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Brown v Board of Education

Page history last edited by Stacy Takacs 12 years, 1 month ago

Brown vs. The Board of Education

Linda Carol Brown was the daughter of the first plaintiff on the list in the landmark case Brown v. Board of Education. Her father was Reverend Oliver Brown. The Brown family lived in a low income white section of town. She went to a colored school about 21 blocks away from her house, while a white school was only 3.5 blocks away from her house. She had to ride the bus to get to the black school when she could walk to the white school.

 

 

The Brown v. Board of Education was a combination of four cases that the courts had on school segregation. Brown v. Board of Education, Briggs v. Elliot, Davis v. County School Board, and Belton v. Gebhart were the four cases and Brown was the first on the list. This is why it is known as the Brown case. In each case, “black school children had been denied admission to schools attended by white children under laws requiring or permitting segregation according to race (31 Raffel).

 

 

The Brown case was divided up into two different cases, Brown I and Brown II. The case of Brown one is the case that dealt with the subject of the segregation of the schools. The question that was asked in the Brown I case was does segregation “deprive the children of the minority group of equal educational opportunities” (33 Raffel)? They believed that the “inferiority affected the motivation of a child to learn” (33 Raffel). These questions of how and why are what the judges focused on segregation. It was declared that segregation in schools was unconstitutional and because of this case segregation was abolished in schools. The result of this case did not go over peacefully. Many protest were seen because of its result and many black students were still denied acces to the white schools. Even governors of states did not want to follow the law and higher powers were forced to step in and resolve the conflicts.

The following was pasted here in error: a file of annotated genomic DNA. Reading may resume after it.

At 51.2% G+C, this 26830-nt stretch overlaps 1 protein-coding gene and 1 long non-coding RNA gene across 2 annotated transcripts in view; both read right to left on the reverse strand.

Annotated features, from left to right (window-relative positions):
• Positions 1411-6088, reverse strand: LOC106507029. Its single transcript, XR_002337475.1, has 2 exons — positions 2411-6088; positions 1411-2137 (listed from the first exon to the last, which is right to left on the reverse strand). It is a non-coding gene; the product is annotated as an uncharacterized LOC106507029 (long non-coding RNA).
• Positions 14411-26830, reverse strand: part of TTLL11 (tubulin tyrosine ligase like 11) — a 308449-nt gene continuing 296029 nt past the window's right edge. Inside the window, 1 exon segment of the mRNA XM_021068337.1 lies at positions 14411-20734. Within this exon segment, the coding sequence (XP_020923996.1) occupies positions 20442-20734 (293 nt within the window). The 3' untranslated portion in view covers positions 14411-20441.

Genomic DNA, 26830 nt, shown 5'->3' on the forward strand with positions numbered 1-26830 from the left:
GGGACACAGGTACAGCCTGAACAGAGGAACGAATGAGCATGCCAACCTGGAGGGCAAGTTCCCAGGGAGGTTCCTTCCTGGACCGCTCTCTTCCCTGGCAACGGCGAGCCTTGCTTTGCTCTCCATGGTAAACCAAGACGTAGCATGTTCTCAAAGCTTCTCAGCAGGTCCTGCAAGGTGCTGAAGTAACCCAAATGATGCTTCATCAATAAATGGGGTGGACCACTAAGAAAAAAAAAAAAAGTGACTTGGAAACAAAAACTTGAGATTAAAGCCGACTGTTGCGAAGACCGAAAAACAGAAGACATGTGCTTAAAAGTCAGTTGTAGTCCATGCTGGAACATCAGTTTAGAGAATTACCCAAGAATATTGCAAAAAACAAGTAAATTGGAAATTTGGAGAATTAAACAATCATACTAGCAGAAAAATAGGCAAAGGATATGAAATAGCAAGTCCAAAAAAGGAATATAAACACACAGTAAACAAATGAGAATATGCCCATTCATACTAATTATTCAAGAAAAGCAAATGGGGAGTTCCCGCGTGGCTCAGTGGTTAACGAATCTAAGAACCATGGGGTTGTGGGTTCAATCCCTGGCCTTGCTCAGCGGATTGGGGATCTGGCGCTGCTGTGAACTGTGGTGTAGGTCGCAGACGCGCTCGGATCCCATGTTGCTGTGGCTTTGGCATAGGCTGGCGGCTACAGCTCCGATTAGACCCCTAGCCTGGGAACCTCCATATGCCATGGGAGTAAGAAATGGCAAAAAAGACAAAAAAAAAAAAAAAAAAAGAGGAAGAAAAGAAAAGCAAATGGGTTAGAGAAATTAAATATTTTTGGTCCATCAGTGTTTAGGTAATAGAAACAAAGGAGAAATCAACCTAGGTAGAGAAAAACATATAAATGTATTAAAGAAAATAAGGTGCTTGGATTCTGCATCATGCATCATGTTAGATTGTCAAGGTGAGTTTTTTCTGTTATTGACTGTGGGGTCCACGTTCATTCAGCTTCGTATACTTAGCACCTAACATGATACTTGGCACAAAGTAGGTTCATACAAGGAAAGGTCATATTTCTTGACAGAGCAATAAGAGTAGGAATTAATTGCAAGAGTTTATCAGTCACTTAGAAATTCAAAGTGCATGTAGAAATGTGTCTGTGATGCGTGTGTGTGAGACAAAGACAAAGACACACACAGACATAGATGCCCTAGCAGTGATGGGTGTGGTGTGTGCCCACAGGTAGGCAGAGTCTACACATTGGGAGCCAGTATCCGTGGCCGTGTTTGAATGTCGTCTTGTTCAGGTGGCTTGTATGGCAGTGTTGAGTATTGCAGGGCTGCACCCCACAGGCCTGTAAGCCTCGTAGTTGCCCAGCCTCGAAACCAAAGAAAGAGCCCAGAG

In the Brown II case the dealt with the school authorities will have to deal with the problems that will occur from the Brown I case. The school authorities will have to asses “the physical condition of the school plant, the school transportation system, and revision of school districts and school attendance areas” (35 Raffel). The United States District Court was handed down the responsibility of making sure that the desegregation plans were judged. 

 

For more information on Brown v. Board of Education go to: www.brownvboard.org

 

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